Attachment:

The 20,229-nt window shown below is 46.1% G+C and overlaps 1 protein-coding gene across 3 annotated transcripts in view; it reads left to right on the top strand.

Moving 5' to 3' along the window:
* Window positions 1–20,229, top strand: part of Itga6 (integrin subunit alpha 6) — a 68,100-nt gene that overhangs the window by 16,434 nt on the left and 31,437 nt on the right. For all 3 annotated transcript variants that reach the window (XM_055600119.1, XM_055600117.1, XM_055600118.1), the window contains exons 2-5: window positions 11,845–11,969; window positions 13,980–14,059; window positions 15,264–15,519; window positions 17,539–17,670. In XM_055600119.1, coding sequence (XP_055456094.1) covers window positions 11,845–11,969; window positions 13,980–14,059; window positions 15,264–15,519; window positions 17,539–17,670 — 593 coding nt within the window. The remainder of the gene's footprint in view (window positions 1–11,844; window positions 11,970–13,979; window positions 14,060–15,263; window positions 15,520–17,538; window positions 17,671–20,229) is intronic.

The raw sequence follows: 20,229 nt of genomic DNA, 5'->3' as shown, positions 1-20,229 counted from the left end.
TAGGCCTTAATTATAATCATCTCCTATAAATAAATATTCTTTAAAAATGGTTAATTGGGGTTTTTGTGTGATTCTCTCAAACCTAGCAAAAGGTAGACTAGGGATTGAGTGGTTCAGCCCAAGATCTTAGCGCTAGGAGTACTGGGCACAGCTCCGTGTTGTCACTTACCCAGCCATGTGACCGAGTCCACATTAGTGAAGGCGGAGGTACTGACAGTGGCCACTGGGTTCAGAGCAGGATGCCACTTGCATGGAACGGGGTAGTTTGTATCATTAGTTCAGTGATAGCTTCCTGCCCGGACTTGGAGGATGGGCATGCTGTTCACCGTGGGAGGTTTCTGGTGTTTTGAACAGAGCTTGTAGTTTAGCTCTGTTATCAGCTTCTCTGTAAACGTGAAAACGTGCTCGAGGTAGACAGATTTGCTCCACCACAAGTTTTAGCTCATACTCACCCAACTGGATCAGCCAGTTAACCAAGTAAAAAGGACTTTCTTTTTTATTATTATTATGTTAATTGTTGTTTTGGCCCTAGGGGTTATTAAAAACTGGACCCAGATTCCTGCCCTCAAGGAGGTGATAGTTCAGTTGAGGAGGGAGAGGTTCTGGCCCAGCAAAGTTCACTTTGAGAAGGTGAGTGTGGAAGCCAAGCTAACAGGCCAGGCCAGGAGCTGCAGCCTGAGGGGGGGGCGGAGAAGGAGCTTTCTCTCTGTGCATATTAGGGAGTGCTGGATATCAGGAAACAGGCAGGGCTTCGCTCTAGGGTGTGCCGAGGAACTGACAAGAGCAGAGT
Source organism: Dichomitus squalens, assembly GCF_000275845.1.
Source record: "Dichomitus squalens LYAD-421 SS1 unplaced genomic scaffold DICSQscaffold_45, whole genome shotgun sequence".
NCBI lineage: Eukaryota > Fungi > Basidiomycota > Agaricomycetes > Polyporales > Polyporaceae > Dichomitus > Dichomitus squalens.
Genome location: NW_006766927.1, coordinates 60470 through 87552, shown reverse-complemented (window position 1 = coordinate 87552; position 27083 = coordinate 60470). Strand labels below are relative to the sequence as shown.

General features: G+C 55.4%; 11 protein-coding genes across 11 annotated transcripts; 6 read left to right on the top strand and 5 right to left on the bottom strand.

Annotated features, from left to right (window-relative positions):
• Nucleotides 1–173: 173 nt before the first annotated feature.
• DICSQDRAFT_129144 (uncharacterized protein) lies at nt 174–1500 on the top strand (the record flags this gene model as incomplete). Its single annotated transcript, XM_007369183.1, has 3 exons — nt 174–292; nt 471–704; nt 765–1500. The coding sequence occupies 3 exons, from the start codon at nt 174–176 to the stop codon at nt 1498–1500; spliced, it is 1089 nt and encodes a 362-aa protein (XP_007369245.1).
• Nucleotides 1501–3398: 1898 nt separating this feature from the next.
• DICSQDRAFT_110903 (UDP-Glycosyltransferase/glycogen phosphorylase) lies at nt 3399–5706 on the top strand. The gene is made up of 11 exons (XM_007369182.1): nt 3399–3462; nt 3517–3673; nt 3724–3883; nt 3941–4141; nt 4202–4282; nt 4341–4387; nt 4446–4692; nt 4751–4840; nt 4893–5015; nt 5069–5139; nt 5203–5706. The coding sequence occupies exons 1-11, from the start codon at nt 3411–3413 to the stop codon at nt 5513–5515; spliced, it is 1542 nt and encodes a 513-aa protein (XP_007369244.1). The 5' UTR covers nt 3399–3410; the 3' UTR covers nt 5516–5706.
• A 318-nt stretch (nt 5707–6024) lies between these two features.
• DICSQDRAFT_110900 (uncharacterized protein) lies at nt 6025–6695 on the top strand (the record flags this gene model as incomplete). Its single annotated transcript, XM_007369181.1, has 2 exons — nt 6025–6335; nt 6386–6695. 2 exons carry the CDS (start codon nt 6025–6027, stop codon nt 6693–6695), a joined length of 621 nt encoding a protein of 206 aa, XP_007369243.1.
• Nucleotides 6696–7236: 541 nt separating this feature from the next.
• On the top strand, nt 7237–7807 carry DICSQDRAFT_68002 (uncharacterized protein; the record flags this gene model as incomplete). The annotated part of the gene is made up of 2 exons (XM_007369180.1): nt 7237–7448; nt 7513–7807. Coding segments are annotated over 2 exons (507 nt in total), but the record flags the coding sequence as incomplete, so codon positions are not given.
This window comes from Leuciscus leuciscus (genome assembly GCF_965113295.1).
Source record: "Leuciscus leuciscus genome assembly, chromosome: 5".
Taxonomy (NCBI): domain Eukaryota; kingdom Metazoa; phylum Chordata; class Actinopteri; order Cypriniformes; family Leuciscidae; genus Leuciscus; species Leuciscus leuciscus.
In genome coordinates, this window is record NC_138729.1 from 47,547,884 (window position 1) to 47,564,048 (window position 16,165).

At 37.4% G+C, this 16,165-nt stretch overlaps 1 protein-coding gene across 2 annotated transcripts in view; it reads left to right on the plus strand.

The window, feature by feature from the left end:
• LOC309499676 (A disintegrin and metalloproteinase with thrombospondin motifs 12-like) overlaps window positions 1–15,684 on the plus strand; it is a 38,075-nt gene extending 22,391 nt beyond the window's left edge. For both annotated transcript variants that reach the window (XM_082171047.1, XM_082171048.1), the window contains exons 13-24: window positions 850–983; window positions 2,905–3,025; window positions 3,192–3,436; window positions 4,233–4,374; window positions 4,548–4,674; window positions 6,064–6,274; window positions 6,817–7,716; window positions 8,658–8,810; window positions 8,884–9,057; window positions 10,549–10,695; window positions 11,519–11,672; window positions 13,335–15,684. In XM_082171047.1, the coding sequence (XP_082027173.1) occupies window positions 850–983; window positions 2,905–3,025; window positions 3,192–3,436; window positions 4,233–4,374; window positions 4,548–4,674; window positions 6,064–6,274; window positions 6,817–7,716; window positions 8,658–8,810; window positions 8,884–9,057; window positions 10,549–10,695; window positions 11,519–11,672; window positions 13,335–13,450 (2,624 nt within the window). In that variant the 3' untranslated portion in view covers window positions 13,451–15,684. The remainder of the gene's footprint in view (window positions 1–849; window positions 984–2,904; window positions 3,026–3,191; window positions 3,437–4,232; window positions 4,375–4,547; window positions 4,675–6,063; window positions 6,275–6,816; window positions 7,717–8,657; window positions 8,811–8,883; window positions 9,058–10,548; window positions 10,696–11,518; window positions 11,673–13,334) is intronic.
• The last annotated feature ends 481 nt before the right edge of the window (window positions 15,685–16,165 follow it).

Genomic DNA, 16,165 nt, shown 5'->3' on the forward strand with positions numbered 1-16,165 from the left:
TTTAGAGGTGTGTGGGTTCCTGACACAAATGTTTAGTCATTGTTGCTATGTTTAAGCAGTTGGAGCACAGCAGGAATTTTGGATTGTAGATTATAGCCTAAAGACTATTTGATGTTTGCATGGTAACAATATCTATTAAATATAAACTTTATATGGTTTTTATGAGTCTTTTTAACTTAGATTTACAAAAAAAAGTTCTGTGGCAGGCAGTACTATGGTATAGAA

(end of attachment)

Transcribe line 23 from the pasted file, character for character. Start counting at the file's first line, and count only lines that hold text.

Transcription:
In genome coordinates, this window is record NC_138729.1 from 47,547,884 (window position 1) to 47,564,048 (window position 16,165).